Barry County Health Board tentatively schedules January public hearing
The Barry County Health Board discussed plans to hold a hearing in January 2014, to solicit public input on proposed changes to the wastewater system ordinance.
"We hear constant complaints from people about the sewage going into the lake, sewage going into the streams, and sewage going other places where it shouldn't go," said John Starchman, board president. "The only opportunity we've got, with the law we work under, and the rules that we have to follow to correct these things, is an ordinance like this."
Discussion of the measure took place during staff reports when Health Department Administrator Roger Brock reported on his request to the Barry County Board for their support on the property transfer certificate addition to the ordinance. Brock pointed out the county board's reluctance to support such a change without the input of the public.
"They would like for us to hold off on making any firm decisions on that until after we have a public hearing," said Brock. "The commissioners are going to reserve their opinion until after we have our public hearing and see what folks in the community are going to think about it."
At issue is a change to the current ordinance that would require an inspection of a landowner's wastewater system by an independent state-licensed inspector when property transfer is under consideration. This inspection would only be required if the system were older than 10 years.
The inspector would conduct an analysis of the system currently in place and determine if the system is in compliance with current standards. If the system were not, then it would need to be in compliance before the property is sold.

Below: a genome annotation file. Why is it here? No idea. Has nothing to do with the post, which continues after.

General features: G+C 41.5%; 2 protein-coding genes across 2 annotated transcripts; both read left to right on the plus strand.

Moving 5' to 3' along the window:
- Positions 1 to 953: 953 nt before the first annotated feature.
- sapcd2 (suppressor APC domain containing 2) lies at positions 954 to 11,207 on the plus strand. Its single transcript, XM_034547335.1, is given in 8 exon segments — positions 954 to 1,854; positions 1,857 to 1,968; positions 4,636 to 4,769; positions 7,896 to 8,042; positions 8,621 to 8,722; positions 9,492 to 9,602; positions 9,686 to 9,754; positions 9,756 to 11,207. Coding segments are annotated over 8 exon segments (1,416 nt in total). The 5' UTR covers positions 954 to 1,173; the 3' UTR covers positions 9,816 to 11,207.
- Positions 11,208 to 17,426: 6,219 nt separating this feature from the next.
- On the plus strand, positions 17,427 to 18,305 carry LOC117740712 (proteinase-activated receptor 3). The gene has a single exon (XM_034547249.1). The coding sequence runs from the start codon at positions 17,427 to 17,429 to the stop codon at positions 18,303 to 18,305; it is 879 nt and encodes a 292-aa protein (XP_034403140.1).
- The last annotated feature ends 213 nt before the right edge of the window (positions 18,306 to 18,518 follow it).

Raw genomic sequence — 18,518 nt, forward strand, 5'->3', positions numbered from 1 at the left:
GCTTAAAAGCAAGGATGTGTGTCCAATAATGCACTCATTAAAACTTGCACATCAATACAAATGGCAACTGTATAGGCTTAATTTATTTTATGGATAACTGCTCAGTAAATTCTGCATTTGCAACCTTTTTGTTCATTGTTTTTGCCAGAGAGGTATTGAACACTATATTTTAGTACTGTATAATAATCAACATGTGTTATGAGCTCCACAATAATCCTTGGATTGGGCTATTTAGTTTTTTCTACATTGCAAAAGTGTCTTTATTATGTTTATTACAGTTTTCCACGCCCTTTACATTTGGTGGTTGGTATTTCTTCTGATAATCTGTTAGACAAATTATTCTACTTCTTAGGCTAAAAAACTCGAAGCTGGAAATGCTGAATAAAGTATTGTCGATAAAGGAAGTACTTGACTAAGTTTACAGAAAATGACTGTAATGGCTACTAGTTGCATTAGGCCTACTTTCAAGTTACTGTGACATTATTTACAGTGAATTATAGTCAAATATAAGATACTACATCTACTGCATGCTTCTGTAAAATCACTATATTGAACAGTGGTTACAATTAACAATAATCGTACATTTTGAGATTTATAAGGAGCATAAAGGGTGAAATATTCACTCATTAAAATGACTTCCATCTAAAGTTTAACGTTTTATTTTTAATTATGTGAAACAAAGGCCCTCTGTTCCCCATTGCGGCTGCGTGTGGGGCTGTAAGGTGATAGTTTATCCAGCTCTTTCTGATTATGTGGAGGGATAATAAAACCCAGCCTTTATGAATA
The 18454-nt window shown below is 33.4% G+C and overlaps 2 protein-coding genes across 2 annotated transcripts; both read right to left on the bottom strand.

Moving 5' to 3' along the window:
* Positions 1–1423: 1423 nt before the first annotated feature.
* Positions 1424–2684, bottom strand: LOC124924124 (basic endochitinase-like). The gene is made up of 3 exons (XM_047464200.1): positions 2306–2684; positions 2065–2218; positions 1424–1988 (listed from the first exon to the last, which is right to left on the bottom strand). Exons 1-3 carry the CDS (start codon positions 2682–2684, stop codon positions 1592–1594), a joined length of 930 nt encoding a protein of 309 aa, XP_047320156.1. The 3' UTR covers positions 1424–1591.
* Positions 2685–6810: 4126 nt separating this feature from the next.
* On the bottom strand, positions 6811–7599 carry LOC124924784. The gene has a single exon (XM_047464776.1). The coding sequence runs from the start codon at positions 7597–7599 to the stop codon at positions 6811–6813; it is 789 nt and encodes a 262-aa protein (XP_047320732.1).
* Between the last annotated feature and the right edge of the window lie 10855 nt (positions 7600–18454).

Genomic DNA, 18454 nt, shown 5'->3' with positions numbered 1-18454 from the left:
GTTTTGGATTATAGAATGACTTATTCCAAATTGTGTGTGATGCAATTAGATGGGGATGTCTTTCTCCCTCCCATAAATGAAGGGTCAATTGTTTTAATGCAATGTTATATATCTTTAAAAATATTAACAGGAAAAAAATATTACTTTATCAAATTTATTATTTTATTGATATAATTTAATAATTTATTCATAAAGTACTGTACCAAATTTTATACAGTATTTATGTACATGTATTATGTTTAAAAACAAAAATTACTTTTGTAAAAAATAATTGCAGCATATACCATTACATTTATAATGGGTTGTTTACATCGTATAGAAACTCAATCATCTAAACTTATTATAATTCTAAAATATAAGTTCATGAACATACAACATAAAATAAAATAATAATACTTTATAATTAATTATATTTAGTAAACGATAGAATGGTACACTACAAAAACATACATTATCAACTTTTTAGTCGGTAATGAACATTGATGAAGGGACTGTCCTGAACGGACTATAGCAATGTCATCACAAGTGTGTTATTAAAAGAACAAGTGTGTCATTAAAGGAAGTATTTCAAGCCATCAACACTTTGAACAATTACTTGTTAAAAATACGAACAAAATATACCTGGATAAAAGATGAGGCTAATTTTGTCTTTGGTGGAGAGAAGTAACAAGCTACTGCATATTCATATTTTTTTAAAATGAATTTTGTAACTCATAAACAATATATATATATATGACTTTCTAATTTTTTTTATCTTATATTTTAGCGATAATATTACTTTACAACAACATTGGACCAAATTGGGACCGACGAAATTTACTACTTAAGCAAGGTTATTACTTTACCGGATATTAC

Starchman sees this modification to the ordinance as a way to protect potential homebuyers and he believes it's fair that a buyer knows a system is valid before the property is transferred.
"You can buy a piece of property with a house on it and think it's got a septic system that's adequate and discover very quickly that it's not," said Starchman. "Under the current ordinance, you can't put one back like it was -- you have to get a more advanced system that may cost thousands of dollars more than anticipated."
Both Beck and Starchman envision a scenario whereby once it's discovered that a system has failed, then the cost for modifications would become part of the sale negotiations.
Brock reported that it would be difficult to schedule a public hearing on short notice and suggested that the meeting be scheduled for January, 2014.
"It's hard to put together a public hearing as short as November or December," said Brock, "so we're going to try to have it in January prior to the board meeting."
In other action taken by the board, Brock was directed to approach a vendor who submitted a bid for the paving project at the Monett office and request a price for modifications that would increase the asphalt depth. The board authorized Brock to proceed with the project if the cost fell below a pre-set limit.